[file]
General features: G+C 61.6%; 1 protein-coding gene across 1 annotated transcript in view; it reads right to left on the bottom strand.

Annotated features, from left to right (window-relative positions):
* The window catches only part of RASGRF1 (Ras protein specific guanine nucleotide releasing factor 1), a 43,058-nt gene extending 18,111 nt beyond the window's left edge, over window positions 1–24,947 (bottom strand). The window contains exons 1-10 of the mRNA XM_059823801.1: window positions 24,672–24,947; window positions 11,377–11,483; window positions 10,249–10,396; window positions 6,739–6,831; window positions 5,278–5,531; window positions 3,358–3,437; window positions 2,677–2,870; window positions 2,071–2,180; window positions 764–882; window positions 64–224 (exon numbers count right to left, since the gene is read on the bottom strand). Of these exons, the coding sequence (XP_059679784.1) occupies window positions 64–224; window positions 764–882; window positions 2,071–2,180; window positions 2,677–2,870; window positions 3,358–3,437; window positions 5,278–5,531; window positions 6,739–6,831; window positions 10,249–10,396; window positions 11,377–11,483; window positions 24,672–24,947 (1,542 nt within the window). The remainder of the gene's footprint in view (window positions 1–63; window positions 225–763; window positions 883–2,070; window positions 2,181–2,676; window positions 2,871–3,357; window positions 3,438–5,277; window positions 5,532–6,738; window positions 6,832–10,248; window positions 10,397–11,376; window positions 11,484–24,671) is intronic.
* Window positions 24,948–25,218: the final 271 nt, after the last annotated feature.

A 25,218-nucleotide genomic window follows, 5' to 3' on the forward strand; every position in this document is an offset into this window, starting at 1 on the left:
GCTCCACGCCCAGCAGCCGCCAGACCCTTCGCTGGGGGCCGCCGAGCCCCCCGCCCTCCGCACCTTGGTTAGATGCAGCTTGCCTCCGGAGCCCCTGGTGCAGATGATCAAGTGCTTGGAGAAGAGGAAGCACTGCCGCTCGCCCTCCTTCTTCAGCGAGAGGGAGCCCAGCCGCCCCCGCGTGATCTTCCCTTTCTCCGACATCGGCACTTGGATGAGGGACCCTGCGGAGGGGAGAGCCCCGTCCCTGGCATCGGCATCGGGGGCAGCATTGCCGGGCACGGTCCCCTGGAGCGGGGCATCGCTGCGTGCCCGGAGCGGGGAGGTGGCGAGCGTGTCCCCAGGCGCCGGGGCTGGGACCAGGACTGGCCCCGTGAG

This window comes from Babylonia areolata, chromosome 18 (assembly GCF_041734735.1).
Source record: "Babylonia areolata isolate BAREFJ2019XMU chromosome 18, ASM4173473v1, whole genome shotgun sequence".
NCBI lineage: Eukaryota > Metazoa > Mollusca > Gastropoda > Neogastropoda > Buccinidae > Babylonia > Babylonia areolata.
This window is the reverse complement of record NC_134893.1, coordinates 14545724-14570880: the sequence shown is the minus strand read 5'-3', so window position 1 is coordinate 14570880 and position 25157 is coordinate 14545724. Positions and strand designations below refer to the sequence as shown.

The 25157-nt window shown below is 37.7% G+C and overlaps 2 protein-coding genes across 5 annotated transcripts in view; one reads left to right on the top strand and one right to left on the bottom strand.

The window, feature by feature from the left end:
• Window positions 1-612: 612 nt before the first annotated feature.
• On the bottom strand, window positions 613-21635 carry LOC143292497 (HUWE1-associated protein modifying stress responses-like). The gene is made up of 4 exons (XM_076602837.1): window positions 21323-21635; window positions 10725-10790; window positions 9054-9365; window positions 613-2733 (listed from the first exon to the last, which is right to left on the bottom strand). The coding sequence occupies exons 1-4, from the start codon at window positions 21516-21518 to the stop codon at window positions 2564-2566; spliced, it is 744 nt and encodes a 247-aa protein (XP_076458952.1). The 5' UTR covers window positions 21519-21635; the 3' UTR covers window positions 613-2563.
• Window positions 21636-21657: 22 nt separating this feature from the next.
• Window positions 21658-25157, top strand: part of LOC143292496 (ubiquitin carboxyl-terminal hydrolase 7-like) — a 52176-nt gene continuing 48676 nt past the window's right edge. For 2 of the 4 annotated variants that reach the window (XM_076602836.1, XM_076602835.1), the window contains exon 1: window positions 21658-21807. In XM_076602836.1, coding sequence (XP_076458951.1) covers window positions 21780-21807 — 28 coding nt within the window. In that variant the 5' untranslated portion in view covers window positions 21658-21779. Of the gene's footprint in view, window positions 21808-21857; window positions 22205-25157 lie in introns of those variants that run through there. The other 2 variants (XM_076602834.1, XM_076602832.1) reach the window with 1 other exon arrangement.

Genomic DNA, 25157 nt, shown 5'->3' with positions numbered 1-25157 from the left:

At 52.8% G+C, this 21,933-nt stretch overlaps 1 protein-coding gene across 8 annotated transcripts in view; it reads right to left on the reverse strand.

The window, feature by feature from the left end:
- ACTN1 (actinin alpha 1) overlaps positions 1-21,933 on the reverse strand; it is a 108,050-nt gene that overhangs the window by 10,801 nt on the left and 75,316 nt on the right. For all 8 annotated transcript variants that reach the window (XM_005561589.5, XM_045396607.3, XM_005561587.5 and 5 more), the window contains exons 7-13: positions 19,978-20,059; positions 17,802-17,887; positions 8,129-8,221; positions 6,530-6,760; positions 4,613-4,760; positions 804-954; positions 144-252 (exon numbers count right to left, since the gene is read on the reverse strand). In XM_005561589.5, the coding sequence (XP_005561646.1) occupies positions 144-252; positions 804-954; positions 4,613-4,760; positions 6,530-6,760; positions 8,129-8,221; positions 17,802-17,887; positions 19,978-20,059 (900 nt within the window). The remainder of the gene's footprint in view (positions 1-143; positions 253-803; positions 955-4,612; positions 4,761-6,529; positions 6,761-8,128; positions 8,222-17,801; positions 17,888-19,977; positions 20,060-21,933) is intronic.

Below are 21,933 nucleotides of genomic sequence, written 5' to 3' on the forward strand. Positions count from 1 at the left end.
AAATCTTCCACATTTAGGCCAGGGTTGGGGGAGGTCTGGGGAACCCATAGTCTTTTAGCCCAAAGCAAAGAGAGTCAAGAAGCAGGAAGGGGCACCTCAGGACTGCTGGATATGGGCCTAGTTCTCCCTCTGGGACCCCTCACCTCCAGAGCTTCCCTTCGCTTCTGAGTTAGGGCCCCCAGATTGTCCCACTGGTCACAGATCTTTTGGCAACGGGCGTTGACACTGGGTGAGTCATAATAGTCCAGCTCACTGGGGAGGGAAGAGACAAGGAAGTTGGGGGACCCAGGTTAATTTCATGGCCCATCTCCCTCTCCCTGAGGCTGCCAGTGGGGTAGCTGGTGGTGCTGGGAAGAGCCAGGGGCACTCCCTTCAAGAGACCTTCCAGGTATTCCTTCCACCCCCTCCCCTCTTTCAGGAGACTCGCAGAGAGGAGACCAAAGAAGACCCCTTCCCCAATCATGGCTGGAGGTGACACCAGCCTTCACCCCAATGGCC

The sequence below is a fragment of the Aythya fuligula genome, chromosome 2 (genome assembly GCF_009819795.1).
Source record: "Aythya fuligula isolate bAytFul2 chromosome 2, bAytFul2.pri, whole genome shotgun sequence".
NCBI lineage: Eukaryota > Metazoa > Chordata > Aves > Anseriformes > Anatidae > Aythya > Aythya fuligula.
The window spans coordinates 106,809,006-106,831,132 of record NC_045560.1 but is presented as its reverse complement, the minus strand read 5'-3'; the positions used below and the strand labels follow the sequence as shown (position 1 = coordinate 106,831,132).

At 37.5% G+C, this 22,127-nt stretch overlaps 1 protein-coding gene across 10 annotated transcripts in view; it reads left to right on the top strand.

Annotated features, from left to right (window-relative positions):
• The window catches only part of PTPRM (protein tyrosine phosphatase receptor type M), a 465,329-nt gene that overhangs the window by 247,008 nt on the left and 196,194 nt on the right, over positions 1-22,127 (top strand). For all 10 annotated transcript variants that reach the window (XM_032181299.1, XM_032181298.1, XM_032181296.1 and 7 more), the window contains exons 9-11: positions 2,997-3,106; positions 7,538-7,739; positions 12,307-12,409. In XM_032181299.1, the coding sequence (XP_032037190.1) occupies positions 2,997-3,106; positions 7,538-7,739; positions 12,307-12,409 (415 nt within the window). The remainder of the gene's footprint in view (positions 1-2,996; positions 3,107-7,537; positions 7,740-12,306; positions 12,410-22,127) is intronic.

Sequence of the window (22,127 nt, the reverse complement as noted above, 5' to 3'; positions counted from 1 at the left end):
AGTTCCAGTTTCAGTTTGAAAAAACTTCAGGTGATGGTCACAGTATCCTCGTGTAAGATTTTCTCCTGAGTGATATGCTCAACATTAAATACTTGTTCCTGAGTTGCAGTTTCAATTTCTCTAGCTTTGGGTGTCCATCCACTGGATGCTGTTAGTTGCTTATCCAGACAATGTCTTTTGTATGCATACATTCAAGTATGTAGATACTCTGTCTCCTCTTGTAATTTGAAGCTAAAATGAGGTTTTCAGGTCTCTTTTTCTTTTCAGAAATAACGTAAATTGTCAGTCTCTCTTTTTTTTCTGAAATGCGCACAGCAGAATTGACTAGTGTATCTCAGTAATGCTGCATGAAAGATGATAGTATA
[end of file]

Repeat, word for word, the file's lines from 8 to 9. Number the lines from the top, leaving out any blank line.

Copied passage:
Source record: "Babylonia areolata isolate BAREFJ2019XMU chromosome 18, ASM4173473v1, whole genome shotgun sequence".
NCBI lineage: Eukaryota > Metazoa > Mollusca > Gastropoda > Neogastropoda > Buccinidae > Babylonia > Babylonia areolata.